Euro Leaders Agree on Growth Plan

On Friday, the leaders of Germany, France, Italy and Spain vowed measures worth up to 130 billion euros to try to revive economic growth in Europe but differed over whether and how to launch joint bonds to combat the euro zone’s debt crisis.

The measures include a capital injection for the European Investment Bank, the redirection of some unspent EU regional funds and “project bonds” to finance infrastructure works.

German Chancellor Angela Merkel, head of Europe’s most powerful economy and the main contributor to its rescue funds, endorsed the growth package but did not address the issue of mutualising past euro zone debt or new borrowing.

France has been pressing Germany to accept the idea of Eurobonds — mutualising the bloc’s sovereign debt — but Berlin has fiercely resisted.

Spanish Finance Minister Luis De Guindos said on Friday the country would make a formal request for Eurozone aid for its banks next week.  Madrid said they need up to 62 billion eurosto survive a financial crisis.

 

Ottawa Tightens Mortgage Rules

On Thursday, Finance Minister Jim Flaherty announced further adjustments to the rules for government-backed insured mortgages.  These are mortgages with loan-to-value ratios of more than 80 per cent; in other words a down payment below 20%.  The four new measures are:

  1. Reduce the maximum amortization period to 25 years from 30 years. The maximum amortization period was set at 35 years in 2008 and further reduced to 30 years in 2011.
  2. Lower the maximum amount Canadians can borrow when refinancing to 80 per cent from 85 per cent of the value of their homes
  3. Fix the maximum gross debt service ratio at 39 per cent and the maximum total debt service ratio at 44 per cent.  The GDS/TDS were previously both fixed at 44 percent and the GDS was unlimited for those with high credit scores.
  4. Limit the availability of government-backed insured mortgages to homes with a purchase price of less than $1 million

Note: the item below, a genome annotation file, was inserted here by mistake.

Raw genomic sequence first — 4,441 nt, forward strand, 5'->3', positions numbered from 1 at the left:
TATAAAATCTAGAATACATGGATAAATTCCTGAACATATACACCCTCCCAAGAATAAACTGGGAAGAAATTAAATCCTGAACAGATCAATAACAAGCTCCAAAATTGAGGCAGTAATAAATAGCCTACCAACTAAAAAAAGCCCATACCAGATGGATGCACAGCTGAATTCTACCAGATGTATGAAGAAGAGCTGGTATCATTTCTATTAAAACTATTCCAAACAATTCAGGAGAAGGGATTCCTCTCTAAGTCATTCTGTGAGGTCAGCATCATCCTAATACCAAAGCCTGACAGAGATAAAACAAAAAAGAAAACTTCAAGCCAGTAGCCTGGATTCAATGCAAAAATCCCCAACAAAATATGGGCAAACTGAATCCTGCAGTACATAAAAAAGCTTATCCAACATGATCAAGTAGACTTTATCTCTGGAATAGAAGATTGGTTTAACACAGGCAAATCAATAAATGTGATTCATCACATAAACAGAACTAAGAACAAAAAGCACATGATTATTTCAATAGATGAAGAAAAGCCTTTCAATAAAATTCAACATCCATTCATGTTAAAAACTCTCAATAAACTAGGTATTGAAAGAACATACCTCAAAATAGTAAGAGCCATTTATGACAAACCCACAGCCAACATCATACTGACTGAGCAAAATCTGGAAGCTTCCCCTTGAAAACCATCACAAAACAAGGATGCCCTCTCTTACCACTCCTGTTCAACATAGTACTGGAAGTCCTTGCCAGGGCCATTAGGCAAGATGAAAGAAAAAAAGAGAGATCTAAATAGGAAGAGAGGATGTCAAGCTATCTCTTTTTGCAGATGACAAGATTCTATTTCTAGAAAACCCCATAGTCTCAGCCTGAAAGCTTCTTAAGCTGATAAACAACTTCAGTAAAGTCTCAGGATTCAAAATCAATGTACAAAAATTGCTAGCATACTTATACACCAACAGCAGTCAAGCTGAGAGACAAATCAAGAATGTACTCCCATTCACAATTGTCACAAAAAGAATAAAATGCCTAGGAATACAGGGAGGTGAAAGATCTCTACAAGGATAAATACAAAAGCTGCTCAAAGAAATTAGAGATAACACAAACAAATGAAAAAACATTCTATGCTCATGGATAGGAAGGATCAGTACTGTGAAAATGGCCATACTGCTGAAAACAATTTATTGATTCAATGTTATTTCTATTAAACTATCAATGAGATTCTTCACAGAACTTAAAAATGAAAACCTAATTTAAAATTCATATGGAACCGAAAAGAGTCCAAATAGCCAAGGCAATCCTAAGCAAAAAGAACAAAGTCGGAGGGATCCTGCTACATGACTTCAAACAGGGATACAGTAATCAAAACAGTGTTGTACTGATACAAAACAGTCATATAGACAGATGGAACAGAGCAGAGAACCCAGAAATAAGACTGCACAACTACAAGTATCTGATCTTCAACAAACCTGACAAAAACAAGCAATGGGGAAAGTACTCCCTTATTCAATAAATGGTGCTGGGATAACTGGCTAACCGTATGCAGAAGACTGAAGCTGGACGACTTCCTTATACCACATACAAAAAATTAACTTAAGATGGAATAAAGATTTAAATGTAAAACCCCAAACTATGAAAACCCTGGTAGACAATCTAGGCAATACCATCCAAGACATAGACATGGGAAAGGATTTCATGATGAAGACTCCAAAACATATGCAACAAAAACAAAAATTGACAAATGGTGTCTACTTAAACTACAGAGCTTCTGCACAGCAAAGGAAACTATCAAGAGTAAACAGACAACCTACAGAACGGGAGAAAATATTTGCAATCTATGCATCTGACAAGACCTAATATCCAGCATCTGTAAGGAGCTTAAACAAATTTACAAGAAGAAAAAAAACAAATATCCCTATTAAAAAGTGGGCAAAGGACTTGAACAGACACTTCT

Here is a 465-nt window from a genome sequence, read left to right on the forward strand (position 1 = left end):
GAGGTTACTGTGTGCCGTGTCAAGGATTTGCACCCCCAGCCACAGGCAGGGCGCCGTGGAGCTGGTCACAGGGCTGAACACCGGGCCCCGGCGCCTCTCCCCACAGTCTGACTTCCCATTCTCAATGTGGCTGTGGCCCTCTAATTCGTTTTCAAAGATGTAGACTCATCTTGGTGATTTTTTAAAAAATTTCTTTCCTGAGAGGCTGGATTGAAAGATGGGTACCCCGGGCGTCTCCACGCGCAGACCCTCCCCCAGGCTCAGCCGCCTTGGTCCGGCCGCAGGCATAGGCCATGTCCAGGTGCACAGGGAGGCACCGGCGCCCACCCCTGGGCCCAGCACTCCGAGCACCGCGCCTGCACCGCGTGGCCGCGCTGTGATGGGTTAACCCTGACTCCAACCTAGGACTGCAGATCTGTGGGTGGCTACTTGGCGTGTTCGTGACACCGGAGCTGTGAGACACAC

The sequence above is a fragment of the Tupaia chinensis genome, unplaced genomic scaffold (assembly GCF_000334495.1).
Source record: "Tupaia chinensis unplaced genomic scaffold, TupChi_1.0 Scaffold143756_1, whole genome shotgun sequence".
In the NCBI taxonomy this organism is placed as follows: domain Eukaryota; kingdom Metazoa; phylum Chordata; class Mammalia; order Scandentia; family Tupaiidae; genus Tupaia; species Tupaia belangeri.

The first and fourth changes are the most impactful.  A $300,000 mortgage with a 30 year amortization at 4 per cent would cost $1,426 a month to pay back. That same mortgage amortized over only 25 years increases the monthly payment by $152 or 10 per cent to $1,578 a month.

According to the Canadian Association of Accredited Mortgage Professionals, about 40 per cent of all new mortgages were amortized over 30 years last year.

The new cap on government backed insurance means that home buyers will have to come up with a 20% down payment on any home value exceeding $1 million dollars.

Minister Flaherty said the new rules will take effect on July 9, 2012.

 

Oil Hits 8-month Low

By early afternoon in Europe, the August contract for crude was up 33 cents to US$78.53 a barrel in electronic trading on the New York Mercantile Exchange. On Thursday, the contract had reached US$78.20, the lowest since October.

Crude fell from $84 earlier this week and has plummeted 26% in less than two months as signs mount of a slowdown in the global economy, led by Europe that would reduce demand for crude.

 

Market Recap (as of June 22nd)

  • The TSX closed at 11,435 down 0.78% for the week. YTD the TSX is down 11.9%
  • The DOW closed at 12,640 down 0.99% for the week. YTD the DOW is up 3.5%
  • The S&P 500 closed at 1,335 down 0.58% for the week.  YTD the S&P 500 is up 6.2%
  • Oil finished at 80.15 down 5.81% for the week. YTD oil is down 18.90%
  • Gold finished at 1,573, down 3.49% for the week. YTD Gold is up 0.38%
  • The CAD/USD finished at $97.60

Sources: Marketwatch, Bloomberg, Advisor.ca